- for speed you may decide to use turf rather than seed. Conventionally grown turf will import a layer of the soil the turf was grown on, which will interfere with the movement of water from the surface. To avoid this, use washed turf or turf grown on a rootzone compatible with that you are going to use. If you want to know the botanical composition of the turf you are buying, most members of the Turfgrass Growers Association are able to supply a certificate at point of harvest listing the grasses and their percentages in the turf - note, not the percentage in the seed mixture, the percentage ground cover in the actual turf.

Choose the right grass species for the new putting surface

Using turf from the original green (if the new green is no bigger than the old one) is often the best option. The turf will match the original greens, thereby overcoming the objection to the new green that it has a different putting surface. If recently used top dressings are compatible with the rootzone chosen for the new green, the possibility of problems with water percolation can be minimised.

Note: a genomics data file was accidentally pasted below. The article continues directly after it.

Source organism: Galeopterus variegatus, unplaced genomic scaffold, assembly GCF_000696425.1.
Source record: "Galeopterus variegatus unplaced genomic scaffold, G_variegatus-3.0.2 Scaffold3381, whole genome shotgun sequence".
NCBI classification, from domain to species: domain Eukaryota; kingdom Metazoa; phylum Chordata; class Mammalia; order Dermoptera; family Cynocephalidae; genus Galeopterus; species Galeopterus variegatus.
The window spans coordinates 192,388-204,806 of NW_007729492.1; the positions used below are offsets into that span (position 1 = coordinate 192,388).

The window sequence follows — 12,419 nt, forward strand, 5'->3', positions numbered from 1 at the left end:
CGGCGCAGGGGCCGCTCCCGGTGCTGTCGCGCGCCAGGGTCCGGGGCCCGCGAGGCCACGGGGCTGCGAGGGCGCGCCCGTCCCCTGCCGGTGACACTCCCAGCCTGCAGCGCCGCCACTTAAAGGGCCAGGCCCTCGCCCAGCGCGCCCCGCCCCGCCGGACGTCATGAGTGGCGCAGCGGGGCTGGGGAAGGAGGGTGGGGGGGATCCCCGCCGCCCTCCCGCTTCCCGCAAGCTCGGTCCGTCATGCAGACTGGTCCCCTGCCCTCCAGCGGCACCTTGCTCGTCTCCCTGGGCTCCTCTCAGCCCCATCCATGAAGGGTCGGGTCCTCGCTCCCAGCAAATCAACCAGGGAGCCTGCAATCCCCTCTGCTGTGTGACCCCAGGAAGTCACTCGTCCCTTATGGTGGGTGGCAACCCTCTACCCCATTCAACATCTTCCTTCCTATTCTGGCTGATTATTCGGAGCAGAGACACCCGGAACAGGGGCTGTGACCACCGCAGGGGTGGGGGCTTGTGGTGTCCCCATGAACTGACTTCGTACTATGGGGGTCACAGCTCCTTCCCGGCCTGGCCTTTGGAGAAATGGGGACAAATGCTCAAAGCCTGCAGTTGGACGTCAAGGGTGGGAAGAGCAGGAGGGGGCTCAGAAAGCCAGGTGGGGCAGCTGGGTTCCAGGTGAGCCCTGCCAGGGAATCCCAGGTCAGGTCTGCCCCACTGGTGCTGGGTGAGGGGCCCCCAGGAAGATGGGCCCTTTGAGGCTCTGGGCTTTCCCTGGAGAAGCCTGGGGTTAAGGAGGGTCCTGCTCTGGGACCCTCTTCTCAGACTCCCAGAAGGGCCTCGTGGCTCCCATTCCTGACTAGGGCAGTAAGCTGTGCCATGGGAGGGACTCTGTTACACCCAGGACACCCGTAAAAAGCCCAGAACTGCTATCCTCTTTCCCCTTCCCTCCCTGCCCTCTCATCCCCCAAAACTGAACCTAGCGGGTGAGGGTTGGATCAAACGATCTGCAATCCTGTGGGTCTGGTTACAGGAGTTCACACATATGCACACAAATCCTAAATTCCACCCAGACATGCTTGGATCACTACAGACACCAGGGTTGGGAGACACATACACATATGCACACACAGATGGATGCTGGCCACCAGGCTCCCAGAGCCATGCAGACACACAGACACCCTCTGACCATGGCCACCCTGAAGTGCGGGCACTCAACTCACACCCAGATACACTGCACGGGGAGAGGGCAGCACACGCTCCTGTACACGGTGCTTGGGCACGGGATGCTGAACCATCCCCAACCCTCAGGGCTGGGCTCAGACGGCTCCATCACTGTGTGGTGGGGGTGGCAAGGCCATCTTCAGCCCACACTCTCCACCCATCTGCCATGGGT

If there is not sufficient old turf to be found on the green, turf or seed of traditional greens grasses will have to be used. Attempting to produce a putting surface reasonably similar to existing greens effectively eliminates the use of seed mixtures or turf with a high fescue content. Many old greens are replaced because they are too wet and thus tend to have a high annual meadow grass content – this is completely different from fine-leaved fescues in its management requirements and thus fescue should normally be avoided for this purpose. (I hasten to add that I believe that red fescue has a place as a greens grass, but this is unlikely to be the case when an old green has to be replaced by another of similar playing quality and management requirements.)